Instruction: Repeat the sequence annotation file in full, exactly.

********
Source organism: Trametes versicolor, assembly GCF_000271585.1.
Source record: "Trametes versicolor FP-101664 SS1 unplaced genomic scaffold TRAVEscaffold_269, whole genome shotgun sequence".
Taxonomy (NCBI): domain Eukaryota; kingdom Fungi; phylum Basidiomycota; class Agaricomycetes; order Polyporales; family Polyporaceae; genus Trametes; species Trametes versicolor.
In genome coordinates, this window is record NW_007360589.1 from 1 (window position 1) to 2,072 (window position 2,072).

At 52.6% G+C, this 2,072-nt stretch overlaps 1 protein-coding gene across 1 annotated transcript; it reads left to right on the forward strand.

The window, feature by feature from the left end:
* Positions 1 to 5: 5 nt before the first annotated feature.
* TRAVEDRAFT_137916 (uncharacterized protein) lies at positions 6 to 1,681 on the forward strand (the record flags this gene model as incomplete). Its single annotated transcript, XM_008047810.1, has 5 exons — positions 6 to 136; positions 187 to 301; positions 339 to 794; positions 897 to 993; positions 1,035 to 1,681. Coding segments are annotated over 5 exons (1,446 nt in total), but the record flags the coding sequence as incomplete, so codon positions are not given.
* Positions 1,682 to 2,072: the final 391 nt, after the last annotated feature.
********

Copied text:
Source organism: Trametes versicolor, assembly GCF_000271585.1.
Source record: "Trametes versicolor FP-101664 SS1 unplaced genomic scaffold TRAVEscaffold_269, whole genome shotgun sequence".
Taxonomy (NCBI): domain Eukaryota; kingdom Fungi; phylum Basidiomycota; class Agaricomycetes; order Polyporales; family Polyporaceae; genus Trametes; species Trametes versicolor.
In genome coordinates, this window is record NW_007360589.1 from 1 (window position 1) to 2,072 (window position 2,072).

At 52.6% G+C, this 2,072-nt stretch overlaps 1 protein-coding gene across 1 annotated transcript; it reads left to right on the forward strand.

The window, feature by feature from the left end:
* Positions 1 to 5: 5 nt before the first annotated feature.
* TRAVEDRAFT_137916 (uncharacterized protein) lies at positions 6 to 1,681 on the forward strand (the record flags this gene model as incomplete). Its single annotated transcript, XM_008047810.1, has 5 exons — positions 6 to 136; positions 187 to 301; positions 339 to 794; positions 897 to 993; positions 1,035 to 1,681. Coding segments are annotated over 5 exons (1,446 nt in total), but the record flags the coding sequence as incomplete, so codon positions are not given.
* Positions 1,682 to 2,072: the final 391 nt, after the last annotated feature.